Fair Trading Commissioner Rose Webb says she will investigate whether or not consumers were misled.
“We are still looking into the circumstances of what happened,” Ms Webb told The Sydney Morning Herald and The Age.
“It’s one of those ones where you go, ‘Should they have only sold 5000 tickets because that’s what the Hordern Pavilion can take?’
“At the moment it’s a bit hard to say categorically they’ve broken the law.”
Ms Webb said the case would hinge on “how fine the fine print was” and whether a reasonable person could have known their ticket didn’t guarantee seeing the main acts.
“It’s just a matter of whether they made that clear enough,” she said.
Mardi Gras organisers apologised and said they were “deeply disappointed” about the miscommunication. A spokesman said the after-party’s official website was updated to include a disclaimer in fine print, two weeks before the event.
“Venues may reach capacity at different times. Should this happen, entry will be restricted for crowd safety reasons,” the website said.
Ticketholders received an email two days prior to the event with the same information given at the bottom of the email.
One of those to miss out was Brisbane resident Vanessa Vilaydeth, who said she was “sad” her night ended without seeing the headline acts.
Ms Vilaydeth purchased tickets to the party in November, before the main performers were announced. She said she couldn’t recall any information about venue capacity at the time of purchase, and her ticket confirmation email did not include a disclaimer about the venue capacity.
On Thursday afternoon, two days before the party, Ms Vilaydeth received a 1300-word email from Ticketek titled “Event Information”. Details about the main venue potentially reaching capacity was 17 paragraphs down, along with the note, “Popular artist performances will be shared live on screens in the Plaza for everyone to enjoy”.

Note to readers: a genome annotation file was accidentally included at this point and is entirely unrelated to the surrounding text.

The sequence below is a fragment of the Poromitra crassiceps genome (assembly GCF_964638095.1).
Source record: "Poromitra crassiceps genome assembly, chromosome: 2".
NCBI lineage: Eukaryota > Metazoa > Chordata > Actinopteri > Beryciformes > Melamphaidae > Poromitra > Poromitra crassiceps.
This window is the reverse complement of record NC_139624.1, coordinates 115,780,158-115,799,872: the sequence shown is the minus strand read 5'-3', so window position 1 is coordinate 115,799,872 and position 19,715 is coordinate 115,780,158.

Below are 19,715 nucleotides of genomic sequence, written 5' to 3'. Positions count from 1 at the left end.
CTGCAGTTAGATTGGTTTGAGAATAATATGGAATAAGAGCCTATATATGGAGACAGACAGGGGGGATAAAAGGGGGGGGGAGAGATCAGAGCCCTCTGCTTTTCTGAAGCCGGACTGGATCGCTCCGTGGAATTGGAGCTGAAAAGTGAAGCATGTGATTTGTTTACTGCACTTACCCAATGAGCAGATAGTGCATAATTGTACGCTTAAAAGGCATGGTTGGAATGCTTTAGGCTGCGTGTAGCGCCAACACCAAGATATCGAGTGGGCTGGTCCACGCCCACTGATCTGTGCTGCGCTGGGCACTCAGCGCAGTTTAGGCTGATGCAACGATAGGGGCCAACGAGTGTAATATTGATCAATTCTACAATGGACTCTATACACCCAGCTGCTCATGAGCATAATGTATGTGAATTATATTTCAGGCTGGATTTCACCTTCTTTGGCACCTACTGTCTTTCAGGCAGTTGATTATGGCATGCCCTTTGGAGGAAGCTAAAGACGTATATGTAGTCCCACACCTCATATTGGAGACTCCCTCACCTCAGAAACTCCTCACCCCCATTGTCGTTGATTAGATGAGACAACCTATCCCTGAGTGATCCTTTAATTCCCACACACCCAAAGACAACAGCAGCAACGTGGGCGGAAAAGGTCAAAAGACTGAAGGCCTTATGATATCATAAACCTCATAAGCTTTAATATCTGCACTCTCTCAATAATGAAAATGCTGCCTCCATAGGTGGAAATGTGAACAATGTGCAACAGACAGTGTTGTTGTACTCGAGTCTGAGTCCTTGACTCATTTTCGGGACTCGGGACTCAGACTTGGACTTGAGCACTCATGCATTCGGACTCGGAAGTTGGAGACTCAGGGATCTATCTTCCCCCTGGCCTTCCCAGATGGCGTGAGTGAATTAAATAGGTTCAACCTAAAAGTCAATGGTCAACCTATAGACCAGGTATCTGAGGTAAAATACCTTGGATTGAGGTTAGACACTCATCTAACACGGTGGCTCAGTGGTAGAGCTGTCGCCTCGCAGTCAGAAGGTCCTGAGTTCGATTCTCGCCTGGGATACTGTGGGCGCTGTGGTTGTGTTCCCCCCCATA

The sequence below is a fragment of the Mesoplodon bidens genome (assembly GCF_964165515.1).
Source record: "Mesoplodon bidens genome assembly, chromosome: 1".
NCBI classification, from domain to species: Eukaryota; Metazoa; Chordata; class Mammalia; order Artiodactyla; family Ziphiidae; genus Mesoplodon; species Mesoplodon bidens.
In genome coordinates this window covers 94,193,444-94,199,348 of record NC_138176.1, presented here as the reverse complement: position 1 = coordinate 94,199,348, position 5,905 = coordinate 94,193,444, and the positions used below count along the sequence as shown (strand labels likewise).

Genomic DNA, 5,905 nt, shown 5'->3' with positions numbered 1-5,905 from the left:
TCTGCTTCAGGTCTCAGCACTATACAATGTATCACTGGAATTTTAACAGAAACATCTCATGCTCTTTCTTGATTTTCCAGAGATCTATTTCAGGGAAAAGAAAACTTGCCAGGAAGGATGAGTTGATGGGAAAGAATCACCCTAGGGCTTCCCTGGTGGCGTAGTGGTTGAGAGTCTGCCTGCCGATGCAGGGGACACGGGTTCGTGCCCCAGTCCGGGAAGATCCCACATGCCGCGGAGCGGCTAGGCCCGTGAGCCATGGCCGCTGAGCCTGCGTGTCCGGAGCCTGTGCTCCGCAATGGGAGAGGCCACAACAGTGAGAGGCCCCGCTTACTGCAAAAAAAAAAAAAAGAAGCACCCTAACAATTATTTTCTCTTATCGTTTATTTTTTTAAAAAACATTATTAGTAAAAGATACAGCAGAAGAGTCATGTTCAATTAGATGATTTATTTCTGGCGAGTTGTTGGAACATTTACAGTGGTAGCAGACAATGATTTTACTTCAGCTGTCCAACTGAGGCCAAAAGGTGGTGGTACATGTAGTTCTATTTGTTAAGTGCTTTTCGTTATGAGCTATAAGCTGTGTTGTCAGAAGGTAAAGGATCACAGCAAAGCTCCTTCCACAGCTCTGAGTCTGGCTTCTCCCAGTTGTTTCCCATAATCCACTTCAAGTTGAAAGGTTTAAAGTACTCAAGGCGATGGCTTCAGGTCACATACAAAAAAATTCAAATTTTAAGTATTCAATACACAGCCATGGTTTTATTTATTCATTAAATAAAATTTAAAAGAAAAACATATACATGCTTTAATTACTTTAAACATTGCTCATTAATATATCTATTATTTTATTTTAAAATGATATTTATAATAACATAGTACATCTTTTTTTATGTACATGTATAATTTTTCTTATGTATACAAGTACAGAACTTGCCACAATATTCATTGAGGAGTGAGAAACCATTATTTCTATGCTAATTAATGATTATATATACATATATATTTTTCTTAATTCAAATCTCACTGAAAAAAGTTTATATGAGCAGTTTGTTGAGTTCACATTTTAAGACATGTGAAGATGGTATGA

Ms Vilaydeth said she was busy preparing her float for the parade and admits she “failed to read the whole email”.
“I reached the after-party venue at 11.45pm. By this time the line for the main stage at the Hordern Pavilion had snaked around the entire venue,” she said.
“I know people who flew in from overseas for the event who were in the line the entire time, missed all the main acts and only got in when the last DJ played.
“Being told [about possible capacity issues] two days before the event is not sufficient. I did not pay $200 to watch the main acts on a screen.”
Ms Webb encouraged unhappy partygoers to seek a resolution from the ticket provider in the first instance.
Josh Dye is a news reporter with The Sydney Morning Herald.
Broede Carmody is a culture reporter at The Age and The Sydney Morning Herald